In my infinite quest to search out all things Metal Gear, I stumbled across this on Youtube. I thought it was funny, at least a little. Wanna know how nerdy I am? My favorite detail is that the actor playing Snake actually gets the inflection on the phrase “Metal Gear” exactly right…
I know, I’m sad.
Widely praised across a variety of gaming media, MGS 4 marks an interesting point in the early life of the PS3. American and Japanese critics laud the game as a watershed moment in mainstream game design. European gaming critics are a bit more circumspect in their praise, defining Snake Eater as the pinnacle of the series. If there is one criticism that stands out about Guns of the Patriots, it is that the final third of the game slowly gives way to being primarily an animated movie with a few full-on gameplay sequences and several interactive cutscenes.
Let’s establish one thing from the beginning: when you come to a game by Hideo Kojima, be prepared to play his game, not yours. Despite Kojima’s repeated denials of games’ ability to be an artform, he is one of the closest examples of an auteur the medium has to offer. Kojima has a story to tell, a method to tell that story, and sense that the gameplay should reflect something about that story. The indulgent cutscenes in MGS are notorious, sometimes leaving gameplay off for cinematic presentations more than an hour long. The scenes have a true film-like quality — staged, directed, and stylized to near breaking points. The attention to detail in an MGS cutscene puts the vast majority of hollywood films to shame:
Figure 1 Metal Gear Solid 3: Snake Eater (2004). Read more…
If I am wrong, someone please correct me, but I’ve spent some time pondering soem things I haven’t found much mention of in the literature discussing narrative formation. I’ve taken to the term “narrative multitasking” as at least a preliminary step to defining narrative phenomena that seem endemic to modern expressive cultures:
- The ability to tell a story simultaneously across multiple media forms. This isn’t remarkable in itself, except that these simultaneous retellings often alter elements of the narrative to fit the expressive capabilities of the different modes used. Sometimes, this means simply emphasizing different aspects of the narrative, depending on whether the mode used is written, visual, or playable. The distinctions between films and novels have been given a lot of attention now that it’s quite common for movies to be adapted from books (and vice versa). Games have presented a different problem because the aesthetics, rhetoric, and semiotics of gaming have yet to be firmly established. Just to taste the potential complexities, read Consalvo and Dutton’s article from Gamestudies (2006), or Stephen Malliet’s article from the same issue.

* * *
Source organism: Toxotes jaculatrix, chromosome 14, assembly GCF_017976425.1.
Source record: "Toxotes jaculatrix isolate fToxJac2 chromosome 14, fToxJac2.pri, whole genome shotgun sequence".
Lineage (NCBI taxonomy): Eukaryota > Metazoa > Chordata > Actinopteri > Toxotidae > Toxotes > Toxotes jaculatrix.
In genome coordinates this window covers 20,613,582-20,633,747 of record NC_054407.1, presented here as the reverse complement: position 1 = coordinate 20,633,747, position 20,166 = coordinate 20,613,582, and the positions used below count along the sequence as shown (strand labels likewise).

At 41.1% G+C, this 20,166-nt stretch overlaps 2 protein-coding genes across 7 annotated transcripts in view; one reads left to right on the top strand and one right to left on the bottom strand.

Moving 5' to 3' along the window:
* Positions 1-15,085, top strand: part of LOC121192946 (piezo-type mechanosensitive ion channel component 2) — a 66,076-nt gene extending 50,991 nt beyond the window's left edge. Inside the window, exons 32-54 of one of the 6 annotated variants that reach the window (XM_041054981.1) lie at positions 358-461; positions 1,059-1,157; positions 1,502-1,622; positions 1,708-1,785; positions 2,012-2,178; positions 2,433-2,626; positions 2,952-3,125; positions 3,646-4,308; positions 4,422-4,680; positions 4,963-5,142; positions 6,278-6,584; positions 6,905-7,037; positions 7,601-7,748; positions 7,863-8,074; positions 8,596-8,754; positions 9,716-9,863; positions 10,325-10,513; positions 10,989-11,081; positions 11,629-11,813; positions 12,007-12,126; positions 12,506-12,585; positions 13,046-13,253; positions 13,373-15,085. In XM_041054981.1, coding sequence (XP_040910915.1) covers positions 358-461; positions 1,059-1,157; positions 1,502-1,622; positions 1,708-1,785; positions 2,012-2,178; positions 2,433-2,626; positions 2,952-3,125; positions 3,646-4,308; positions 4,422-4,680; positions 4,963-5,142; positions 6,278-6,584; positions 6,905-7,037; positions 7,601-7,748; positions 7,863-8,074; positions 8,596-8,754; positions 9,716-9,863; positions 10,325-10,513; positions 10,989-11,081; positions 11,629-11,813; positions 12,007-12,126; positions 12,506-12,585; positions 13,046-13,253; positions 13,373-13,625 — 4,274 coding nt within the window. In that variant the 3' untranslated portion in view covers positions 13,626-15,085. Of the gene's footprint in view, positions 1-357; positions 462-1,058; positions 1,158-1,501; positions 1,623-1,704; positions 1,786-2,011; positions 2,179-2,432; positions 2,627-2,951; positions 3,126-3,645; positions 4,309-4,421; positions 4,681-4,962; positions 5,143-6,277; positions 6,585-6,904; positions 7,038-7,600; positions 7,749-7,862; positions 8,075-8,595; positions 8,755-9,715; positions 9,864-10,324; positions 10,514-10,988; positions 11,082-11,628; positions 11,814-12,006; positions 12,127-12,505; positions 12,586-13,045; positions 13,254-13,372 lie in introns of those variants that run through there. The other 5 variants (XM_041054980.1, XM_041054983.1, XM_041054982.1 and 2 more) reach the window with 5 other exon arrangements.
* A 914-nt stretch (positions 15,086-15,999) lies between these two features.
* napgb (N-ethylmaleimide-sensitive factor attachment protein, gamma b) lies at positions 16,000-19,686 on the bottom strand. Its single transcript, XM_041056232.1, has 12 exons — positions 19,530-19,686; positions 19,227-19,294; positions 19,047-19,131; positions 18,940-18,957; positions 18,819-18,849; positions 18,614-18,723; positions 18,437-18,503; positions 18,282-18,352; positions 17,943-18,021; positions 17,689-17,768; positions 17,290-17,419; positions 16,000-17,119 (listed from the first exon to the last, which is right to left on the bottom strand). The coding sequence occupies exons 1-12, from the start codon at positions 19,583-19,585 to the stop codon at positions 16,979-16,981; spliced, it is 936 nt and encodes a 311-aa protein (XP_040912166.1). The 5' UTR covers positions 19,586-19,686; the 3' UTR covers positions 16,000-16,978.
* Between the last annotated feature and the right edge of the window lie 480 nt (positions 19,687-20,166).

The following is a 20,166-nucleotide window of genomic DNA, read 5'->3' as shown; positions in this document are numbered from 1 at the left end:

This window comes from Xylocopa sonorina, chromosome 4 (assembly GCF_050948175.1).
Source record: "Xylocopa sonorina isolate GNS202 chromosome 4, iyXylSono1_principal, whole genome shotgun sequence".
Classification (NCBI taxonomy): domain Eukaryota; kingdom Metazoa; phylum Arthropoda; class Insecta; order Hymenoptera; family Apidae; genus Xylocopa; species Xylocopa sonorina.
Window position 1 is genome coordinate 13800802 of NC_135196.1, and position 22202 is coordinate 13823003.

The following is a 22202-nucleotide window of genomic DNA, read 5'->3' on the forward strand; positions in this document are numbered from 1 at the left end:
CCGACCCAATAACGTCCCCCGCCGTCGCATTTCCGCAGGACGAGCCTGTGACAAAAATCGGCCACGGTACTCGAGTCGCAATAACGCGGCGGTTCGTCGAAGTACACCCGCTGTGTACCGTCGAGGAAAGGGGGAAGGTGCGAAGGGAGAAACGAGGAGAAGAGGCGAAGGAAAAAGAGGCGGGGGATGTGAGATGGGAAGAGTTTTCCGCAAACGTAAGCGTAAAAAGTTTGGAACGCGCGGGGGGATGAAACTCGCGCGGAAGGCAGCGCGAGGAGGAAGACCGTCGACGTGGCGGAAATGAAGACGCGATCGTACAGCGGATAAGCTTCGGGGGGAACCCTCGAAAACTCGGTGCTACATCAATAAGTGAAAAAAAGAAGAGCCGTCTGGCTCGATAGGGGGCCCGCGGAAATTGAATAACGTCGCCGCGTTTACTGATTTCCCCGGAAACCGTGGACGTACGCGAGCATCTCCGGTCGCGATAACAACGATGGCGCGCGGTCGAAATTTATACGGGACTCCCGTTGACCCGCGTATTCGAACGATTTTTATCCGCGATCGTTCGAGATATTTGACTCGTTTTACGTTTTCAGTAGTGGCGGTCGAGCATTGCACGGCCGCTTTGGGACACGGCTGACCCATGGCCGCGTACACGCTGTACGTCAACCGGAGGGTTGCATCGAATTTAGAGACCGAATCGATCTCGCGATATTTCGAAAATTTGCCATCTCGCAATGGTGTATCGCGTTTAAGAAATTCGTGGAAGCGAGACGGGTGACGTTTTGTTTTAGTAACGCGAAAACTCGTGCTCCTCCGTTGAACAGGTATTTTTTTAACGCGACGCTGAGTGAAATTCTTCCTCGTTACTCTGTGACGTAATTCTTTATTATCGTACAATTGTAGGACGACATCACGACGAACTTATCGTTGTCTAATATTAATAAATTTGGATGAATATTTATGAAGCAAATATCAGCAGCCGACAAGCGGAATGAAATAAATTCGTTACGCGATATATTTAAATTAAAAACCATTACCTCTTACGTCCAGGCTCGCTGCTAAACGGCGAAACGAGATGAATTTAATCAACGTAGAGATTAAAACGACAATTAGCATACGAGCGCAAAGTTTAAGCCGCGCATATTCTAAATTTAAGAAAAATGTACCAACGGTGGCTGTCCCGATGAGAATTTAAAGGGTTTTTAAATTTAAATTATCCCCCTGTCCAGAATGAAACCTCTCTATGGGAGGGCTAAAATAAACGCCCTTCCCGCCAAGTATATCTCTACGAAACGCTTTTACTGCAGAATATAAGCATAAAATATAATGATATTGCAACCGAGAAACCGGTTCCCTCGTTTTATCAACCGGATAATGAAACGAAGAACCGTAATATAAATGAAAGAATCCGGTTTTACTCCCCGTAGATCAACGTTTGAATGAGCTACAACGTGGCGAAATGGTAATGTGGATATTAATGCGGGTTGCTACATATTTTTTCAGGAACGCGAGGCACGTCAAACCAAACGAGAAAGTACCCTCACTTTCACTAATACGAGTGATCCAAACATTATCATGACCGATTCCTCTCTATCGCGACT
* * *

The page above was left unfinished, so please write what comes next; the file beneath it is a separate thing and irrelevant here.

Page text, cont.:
- Narratives are now also responsible for accomodating expectations from their audience that are new and constantly shifting.
The easy contemporary example of this is the Harry Potter franchise. Read more…
In preparing for my presentation at the College English Association conference in St. Louis this week, I’ve been kicking around a lot of ideas of games as a brand of social commentary. Specifically, I’ve been analyzing Grand Theft Auto as a combination pastiche/satire that lovingly mocks great pieces of American pop culture to point out the vices of that culture in general. I’ll post that presentation up here after I give it (Thursday afternoon).
In a similar vein, I’ve always considered Hideo Kojima’s Metal Gear Solid games to be extremely good pieces of postmodern fiction set into game form. Kojima lets the player work his way through different scenarious using whatever skills and hardware Snake is allowed, and ties those abilities thematically back to his story arc. The character is a combination of stealth, intelligence, caution tempered with daring, and emotional reserve. All those qualities are woven into both the cutscenes and the gameplay segments, turning them into something of a mutual metadiscourse continuously commenting on these themes and how they are addressed within different segments of the game. One might justly criticize the series’ indulgence with cutscene length, especially given the way narrative components are more strongly tied into gameplay scenarios in current games. But little of those cutscenes is wasted.
The opus has always served as a warning of the very problems videogames so widely represent for modern culture: the potential that our reliance on and affinity for technological advancement might lead at least to our dehumanization, at worst to our collapse. Touching on subjects like genetic manipulation, nuclear arms, political and cultural loyalties, individual identity in an increasingly networked world, and the simple perils of war without consequences often makes Kojima’s games seem like some of the more topical and relevant narrative discourse on modern life. Read more…
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